I realize that may seem backwards, or merely convoluted, but it’s true. Forgiveness is you letting go of the things that are making you sick, tired, unhappy and stuck in your own stuff and your past. Yes, there are things that are enormously difficult to let go of that you may not be able to give (and I invite you to take a look at all that you carry and ask yourself if they are as large as you think they are), but you can still be free from their weight by accepting that they happened and that they cannot be changed.
Forgiveness also means understanding — really understanding — that people are imperfect and that they’re going to make mistakes. Just like you. Yes — just like you. You step on toes, too. Sometimes inadvertently, sometimes because you aren’t being mindful of where you are. Forgiveness is a choice — your choice — your choice — to continue to let something affect you.
I realize this is perhaps a tough concept to digest and accept, but it’s one worth trying on.
Especially if the other person has given a heartfelt apology. After that, you’re either making the choice to hoard that insult and thoughts of purposeful maltreatment, or realize the person fouled up, perhaps majorly, and allow them their humanity.I include myself in this, absolutely. And when I start to feel personally insulted over someone else’s comments or actions, there’s some things I’ve learned to ask myself.
Is it really worth the energy drain to let this person suck it out of me?
Do they deserve the gift of my giving them the reward of my energy?
Do I have this thing licked?
What is this mirroring back to me? (Meaning: Something that royally irritates you is often something you do as well, and all that person is doing is reflecting it back to you.)
What did I bring to this situation to perhaps trigger it? Or did this person just fully misinterpret my intentions and react in a way that’s them behaving from the triggers/beliefs in their own stuff? (If I do realize there was something I did, I have two choices: Apologize and work on it, or, if the moment has passed, mentally apologize to the person and work on it.)
If someone does give a heartfelt apology and you reject it — why do you make this choice? Why do you feel the need to continue to perhaps verbally, or through your actions, rub it in the person’s face? What’s the reward (yes, reward) you get for doing this? Why would you begrudge them the lesson they have admitted to learning?
How do you feel when someone does this to you — when someone doesn’t forgive you for your mistakes and humanity?
I should note here, I realize that there are some things that you may find unforgivable. And that’s all right. This is when it’s time to forgive yourself for not wanting to provide forgiveness. Only you can know when, and if, it’s something you’re ready to do.
So, for the sake of this post, I’m asking you to consider less-egregious trespasses. And maybe, if you want, ones that are egregious that are weighing you down.
It’s a choice to let things fester. It’s a choice to hang on to (perceived) insults and ruminate over them, to let yourself continue to feel that rush of superiority, perhaps, that rush of heated, hot insult.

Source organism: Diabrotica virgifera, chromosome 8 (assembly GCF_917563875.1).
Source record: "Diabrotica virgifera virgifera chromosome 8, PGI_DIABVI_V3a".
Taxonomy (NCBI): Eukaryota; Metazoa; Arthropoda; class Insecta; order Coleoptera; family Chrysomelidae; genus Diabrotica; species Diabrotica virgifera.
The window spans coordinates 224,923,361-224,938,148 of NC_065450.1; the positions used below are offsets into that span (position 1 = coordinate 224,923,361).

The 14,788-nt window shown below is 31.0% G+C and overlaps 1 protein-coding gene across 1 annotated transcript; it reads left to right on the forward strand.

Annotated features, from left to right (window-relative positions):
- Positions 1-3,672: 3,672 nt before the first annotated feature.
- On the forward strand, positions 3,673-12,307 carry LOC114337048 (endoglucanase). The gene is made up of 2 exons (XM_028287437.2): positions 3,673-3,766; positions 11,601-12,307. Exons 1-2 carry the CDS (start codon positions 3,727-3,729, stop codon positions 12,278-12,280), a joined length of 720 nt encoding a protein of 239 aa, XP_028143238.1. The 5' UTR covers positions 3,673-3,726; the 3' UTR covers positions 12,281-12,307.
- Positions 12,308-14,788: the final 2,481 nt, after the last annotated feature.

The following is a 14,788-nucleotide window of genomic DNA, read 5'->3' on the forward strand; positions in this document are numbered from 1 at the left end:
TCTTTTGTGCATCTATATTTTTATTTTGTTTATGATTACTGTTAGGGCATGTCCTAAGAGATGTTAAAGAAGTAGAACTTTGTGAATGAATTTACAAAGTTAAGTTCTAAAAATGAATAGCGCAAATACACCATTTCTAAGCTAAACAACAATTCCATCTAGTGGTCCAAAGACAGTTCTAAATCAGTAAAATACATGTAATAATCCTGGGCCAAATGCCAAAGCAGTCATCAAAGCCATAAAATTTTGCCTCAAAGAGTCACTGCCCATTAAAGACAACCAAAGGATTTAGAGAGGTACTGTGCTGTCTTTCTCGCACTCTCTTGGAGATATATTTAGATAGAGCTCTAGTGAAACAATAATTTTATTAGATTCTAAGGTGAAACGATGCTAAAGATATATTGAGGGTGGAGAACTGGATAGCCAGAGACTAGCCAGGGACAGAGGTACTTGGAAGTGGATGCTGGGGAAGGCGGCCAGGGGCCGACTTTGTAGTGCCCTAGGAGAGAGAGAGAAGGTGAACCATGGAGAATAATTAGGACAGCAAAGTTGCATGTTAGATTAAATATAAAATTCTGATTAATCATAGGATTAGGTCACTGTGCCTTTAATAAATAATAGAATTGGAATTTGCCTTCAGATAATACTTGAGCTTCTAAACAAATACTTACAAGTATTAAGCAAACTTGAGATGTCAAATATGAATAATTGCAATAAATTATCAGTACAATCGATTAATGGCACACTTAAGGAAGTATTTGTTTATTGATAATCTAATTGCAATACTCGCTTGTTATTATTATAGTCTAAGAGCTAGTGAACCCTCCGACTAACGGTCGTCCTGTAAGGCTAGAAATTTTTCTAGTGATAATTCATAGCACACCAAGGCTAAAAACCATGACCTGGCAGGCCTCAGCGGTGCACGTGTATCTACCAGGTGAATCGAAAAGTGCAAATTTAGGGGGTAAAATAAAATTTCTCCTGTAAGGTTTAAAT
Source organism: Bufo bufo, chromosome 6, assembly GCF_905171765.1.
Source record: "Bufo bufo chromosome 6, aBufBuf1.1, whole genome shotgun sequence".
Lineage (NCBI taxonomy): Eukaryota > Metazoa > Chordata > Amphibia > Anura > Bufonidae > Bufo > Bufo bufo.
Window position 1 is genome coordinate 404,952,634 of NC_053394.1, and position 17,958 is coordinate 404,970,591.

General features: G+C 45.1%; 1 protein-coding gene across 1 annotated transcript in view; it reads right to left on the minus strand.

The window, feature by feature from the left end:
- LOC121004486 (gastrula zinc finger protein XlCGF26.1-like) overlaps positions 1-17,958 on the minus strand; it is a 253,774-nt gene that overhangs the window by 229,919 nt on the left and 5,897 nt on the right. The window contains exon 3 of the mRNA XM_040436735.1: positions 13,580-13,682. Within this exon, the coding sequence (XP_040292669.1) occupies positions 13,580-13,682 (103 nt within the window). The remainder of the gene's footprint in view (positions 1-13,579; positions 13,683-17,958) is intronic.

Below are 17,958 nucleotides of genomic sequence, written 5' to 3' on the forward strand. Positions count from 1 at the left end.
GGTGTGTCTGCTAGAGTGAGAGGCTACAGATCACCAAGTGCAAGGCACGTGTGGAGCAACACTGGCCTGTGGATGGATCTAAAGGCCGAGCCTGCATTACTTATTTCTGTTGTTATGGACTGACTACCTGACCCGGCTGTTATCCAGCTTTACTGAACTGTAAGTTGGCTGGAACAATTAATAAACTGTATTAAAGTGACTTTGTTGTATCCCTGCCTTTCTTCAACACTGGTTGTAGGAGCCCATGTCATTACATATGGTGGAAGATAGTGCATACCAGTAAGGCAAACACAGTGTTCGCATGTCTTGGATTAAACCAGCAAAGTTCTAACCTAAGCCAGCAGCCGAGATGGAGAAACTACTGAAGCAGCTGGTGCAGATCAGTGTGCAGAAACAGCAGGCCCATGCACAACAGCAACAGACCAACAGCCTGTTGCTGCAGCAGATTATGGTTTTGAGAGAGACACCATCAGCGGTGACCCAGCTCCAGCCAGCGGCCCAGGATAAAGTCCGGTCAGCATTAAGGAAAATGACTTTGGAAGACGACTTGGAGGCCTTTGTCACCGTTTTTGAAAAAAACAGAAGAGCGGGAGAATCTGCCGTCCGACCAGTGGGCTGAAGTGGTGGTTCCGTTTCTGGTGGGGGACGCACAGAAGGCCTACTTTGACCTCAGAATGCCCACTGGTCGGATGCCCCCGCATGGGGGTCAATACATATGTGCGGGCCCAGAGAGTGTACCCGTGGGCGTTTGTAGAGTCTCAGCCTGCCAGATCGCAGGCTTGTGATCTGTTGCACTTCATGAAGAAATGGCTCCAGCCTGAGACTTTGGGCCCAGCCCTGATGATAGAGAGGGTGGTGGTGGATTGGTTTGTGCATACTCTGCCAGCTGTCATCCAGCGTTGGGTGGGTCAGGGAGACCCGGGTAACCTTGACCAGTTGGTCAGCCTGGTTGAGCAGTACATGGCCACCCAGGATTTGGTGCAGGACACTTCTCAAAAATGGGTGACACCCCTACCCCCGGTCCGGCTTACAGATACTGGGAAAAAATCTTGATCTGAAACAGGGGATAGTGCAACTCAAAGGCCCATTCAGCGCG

In his book Urban Shaman, Dr. Serge Kahili King says, that “unnatural anger” — and I submit that sensation I describe above is that if it’s not something that’s really warranted (but it’s up to you to decide if it is or not) — is “primarily the result of unnatural standards.” He goes on to say:
All of us have standards of the way things should be and the way people, including ourselves, should act.
These standards allow us to keep aligning with our ideals and to keep making changes to improve our world.
An unnatural standard is one which says, “Things and people shouldn’t deviate from my expectation, because
if they do they are bad and should be punished.” That one causes a tremendous amount of anger and stress,
because people and things are going to deviate whether you want them to or not, simply out of creative
spontaneity if nothing else.” (Bolded text is mine.)
Sit with that for a moment. Now think of something recently where that might apply. Is what that person really that much of a mistake — or were they not landing within your (possibly narrowly-defined) set of parameters of right/wrong, good/bad, black/white? (Do you know that there’s value in having gray areas?)
Dr. King also says, “Forgiveness is basically a process of deciding that whatever happened is no longer important or doesn’t matter any more.” This doesn’t mean you’re discounting something. Rather, you’re allowing yourself to turn around and move forward, rather than jamming your back up against a wall, feeling like you’re at a dead end, because you’re facing your past.
Here is another very applicable passage:
Whenever we resist something, we generate stress. Mental resistance differs from emotional stress in the same
way that evaluation differs from analysis. Emotional resistance comes from thinking of something as bad; mental
resistance comes from thinking of it as wrong. By itself it doesn’t have the devastating power of fear and anger,
but it erodes confidence, self-esteem and the health of the body the way a tiny stream erodes a mountain.”
(Bolded text is mine.)
Yes, what someone did to you may be terrible, but consider that not letting it go isn’t saying what they did was right, and was, instead, allowing you to become free from the poison the event originally inflicted?